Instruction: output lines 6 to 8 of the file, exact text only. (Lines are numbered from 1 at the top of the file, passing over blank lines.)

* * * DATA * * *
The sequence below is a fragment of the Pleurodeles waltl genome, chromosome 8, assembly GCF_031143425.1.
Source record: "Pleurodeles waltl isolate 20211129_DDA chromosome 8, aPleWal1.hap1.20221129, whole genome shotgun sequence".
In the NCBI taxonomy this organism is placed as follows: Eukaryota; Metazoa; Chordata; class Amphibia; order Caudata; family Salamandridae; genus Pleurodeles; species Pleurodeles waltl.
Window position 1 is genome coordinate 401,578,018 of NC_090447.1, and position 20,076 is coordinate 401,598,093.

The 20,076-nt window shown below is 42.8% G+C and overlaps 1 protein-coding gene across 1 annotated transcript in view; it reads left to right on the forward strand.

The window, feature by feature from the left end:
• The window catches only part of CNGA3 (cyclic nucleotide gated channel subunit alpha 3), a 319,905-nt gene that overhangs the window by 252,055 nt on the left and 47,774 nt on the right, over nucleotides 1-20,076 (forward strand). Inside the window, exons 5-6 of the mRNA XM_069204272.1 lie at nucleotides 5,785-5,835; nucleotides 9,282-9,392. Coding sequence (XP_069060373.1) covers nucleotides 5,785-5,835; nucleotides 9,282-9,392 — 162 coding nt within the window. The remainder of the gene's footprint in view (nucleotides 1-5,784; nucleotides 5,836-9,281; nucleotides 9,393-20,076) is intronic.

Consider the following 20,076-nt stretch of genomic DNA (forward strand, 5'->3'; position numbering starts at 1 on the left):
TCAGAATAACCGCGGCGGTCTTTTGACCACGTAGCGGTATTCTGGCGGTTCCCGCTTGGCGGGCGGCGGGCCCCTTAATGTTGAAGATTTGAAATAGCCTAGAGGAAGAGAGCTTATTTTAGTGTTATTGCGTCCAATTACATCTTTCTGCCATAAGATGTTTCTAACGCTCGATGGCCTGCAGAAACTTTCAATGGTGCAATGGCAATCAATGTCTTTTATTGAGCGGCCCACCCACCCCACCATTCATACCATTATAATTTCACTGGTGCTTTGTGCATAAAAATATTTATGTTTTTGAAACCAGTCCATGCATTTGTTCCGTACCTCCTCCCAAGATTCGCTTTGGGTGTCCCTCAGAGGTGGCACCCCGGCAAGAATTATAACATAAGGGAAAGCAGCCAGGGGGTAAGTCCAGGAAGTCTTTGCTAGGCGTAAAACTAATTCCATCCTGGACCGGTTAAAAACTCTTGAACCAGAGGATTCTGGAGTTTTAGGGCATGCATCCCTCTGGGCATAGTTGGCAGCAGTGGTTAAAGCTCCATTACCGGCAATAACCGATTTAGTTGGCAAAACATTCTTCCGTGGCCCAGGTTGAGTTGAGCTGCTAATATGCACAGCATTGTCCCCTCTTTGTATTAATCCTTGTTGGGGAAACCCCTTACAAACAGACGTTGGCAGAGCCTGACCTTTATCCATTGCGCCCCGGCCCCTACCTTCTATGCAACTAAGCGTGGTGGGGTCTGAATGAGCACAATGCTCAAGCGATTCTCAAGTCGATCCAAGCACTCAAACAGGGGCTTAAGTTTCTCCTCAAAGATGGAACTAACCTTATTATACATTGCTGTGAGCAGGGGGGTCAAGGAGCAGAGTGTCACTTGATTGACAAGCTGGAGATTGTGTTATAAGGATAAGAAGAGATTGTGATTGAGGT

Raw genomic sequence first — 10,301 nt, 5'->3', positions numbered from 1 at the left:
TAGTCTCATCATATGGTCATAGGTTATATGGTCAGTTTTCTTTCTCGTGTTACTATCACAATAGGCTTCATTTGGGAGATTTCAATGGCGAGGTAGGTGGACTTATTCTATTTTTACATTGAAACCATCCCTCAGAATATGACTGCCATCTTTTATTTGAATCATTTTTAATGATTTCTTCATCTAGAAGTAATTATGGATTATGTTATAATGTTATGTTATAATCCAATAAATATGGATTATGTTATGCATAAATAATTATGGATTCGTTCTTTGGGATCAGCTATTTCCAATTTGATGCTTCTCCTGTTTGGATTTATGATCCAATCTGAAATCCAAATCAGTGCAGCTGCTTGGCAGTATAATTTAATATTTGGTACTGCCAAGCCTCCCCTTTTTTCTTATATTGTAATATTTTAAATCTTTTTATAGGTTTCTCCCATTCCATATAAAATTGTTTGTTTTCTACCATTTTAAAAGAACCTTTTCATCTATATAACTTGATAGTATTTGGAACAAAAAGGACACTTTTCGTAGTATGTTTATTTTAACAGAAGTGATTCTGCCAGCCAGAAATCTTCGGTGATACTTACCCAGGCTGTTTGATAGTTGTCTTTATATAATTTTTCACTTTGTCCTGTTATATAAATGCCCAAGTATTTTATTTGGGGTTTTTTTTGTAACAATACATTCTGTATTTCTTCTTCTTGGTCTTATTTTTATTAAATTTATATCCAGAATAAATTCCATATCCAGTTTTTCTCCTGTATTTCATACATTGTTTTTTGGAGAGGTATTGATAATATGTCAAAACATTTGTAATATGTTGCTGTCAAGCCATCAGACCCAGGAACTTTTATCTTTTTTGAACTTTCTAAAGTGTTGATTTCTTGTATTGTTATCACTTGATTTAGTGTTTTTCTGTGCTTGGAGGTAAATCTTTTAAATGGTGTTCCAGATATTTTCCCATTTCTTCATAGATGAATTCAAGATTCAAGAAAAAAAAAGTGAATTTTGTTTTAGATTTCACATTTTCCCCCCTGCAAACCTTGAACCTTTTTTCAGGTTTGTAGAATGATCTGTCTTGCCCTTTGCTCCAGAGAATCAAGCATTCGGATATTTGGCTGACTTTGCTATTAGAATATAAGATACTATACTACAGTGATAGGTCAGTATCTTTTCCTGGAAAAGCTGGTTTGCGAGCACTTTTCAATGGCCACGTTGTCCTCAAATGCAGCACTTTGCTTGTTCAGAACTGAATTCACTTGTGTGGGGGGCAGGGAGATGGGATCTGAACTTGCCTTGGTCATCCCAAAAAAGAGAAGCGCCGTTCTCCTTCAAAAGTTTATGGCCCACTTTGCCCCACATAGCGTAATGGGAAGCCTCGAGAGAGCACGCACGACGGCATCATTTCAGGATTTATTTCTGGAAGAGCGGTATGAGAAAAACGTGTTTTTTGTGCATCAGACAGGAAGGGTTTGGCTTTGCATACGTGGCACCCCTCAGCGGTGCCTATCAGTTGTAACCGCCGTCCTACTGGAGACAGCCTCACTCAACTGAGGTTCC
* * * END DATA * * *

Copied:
The window, feature by feature from the left end:
• The window catches only part of CNGA3 (cyclic nucleotide gated channel subunit alpha 3), a 319,905-nt gene that overhangs the window by 252,055 nt on the left and 47,774 nt on the right, over nucleotides 1-20,076 (forward strand). Inside the window, exons 5-6 of the mRNA XM_069204272.1 lie at nucleotides 5,785-5,835; nucleotides 9,282-9,392. Coding sequence (XP_069060373.1) covers nucleotides 5,785-5,835; nucleotides 9,282-9,392 — 162 coding nt within the window. The remainder of the gene's footprint in view (nucleotides 1-5,784; nucleotides 5,836-9,281; nucleotides 9,393-20,076) is intronic.

Consider the following 20,076-nt stretch of genomic DNA (forward strand, 5'->3'; position numbering starts at 1 on the left):